The coronavirus (COVID-19) pandemic’s destructive impact on the U.S. economy has landed millions of workers in the unemployment line. Compounding the situation, social distancing has forced work online in many industries. Unfortunately, online employment scams are rampant, and job seekers must exercise caution in their hunt.
Employment scams ranked as the riskiest scam of 2019 in Better Business Bureau’s annual BBB Scam Tracker Risk Report, with more than 3,200 reports to BBB Scam Tracker last year. About 65 of those reports were filed in Eastern and Southwest Missouri and Southern Illinois.
In employment scams, a consumer receives an unsolicited job offer that may promise high pay, options to work remotely, and/or flexible hours. To get the job, a candidate must complete forms that require personal and/or sensitive information and may be required to “purchase equipment” with part of the proceeds of what turns out to be a fake check. These open the candidate up to identity theft and financial harm.
“Employment scams are especially insidious because they prey on people desperate for work, whose numbers are sadly increasing during this pandemic,” said Stephanie Garland, BBB Springfield Regional Director. “Although emotions may be running high and personal funds running low these days, it’s still critically important for job seekers to look before they leap. If a job offer sounds too good to be true, it probably is.”
While most consumers in Eastern and Southwest Missouri and Southern Illinois who reported employment scams to BBB Scam Tracker did not report a financial loss, one woman in Jefferson City, Missouri, reported losing $5,000.
The woman told BBB in February 2019 she received an email from a company promising lucrative pay for a work-from-home position. She said after conducting a supposed interview by video call, the company offered her the position and requested her personal information, along with a $5,000 wire transfer.
The median loss reported nationally from employment scams in 2019 was $1,500.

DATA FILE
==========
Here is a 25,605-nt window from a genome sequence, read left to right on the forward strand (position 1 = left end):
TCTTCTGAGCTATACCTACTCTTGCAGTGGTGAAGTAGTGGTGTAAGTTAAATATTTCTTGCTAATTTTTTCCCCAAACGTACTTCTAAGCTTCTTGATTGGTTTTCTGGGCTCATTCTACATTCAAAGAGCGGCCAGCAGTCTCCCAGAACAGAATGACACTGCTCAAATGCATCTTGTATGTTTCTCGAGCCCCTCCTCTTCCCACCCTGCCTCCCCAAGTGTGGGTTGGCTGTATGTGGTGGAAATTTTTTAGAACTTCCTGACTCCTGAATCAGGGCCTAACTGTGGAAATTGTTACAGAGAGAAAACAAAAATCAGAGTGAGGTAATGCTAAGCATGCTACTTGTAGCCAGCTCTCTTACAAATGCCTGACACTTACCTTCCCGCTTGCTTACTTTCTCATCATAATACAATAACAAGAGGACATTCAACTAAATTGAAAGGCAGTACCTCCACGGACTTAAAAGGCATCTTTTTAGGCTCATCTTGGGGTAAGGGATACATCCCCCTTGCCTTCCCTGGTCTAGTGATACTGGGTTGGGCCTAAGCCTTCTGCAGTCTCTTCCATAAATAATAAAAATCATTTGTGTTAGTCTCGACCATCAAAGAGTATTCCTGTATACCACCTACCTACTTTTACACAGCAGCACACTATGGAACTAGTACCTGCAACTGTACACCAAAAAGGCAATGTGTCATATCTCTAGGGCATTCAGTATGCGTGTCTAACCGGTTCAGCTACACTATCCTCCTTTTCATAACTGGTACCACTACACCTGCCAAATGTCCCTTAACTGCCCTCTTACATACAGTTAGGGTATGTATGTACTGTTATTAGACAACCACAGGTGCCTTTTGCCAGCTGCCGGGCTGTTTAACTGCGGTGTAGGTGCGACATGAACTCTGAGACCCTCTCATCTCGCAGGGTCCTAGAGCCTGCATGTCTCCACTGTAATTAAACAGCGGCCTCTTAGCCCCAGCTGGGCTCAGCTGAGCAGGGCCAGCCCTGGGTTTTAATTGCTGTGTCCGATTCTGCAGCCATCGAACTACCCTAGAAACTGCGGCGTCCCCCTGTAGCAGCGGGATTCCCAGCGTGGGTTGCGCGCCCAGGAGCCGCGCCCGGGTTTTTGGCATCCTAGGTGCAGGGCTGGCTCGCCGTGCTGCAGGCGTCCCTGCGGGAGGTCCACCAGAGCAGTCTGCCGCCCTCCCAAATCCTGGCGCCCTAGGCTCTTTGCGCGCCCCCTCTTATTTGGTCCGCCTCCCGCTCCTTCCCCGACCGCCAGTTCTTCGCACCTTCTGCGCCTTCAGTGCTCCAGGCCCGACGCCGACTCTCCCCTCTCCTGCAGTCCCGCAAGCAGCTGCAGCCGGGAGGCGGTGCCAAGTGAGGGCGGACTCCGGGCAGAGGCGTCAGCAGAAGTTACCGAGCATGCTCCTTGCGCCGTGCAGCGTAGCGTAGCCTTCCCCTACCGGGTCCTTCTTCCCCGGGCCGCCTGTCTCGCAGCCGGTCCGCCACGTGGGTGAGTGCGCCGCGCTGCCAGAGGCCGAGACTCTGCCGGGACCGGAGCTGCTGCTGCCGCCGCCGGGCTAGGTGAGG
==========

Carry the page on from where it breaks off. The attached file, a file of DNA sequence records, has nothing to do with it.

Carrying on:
Job seekers should keep the following in mind to avoid employment scams:
●Some jobs are likelier to be scams than others, such as work-from-home or secret shopper positions. Any job with a generic title such as caregiver, administrative assistant, or customer service rep should also merit further research before you apply.
●If the job posting is for a well-known brand, check the real company’s job page to see if the position is posted there. Look online; if the job comes up in other cities with the exact same post, it’s likely a scam. Note also that government agencies post all jobs publicly and freely.
●Don’t accept on-the-spot job offers, particularly when they are unsolicited. You may be an excellent candidate for the job, but a legitimate company will want to talk to a candidate before hiring.
●If a company sends you a check or overpayment and asks you to wire a portion of it elsewhere, that is a significant red flag — and a common trick used by scammers.
●Be cautious in sharing your personal information, and never share banking information as part of a job application.
●Get all details and contracts in writing. A legitimate recruiter will provide you with a complete contract for their services with cost, what you get, who pays (you or the employer), and what happens if you do not find a job.
Report any scams to BBB Scam Tracker.
For assistance, go to bbb.org or call 417-380-5074.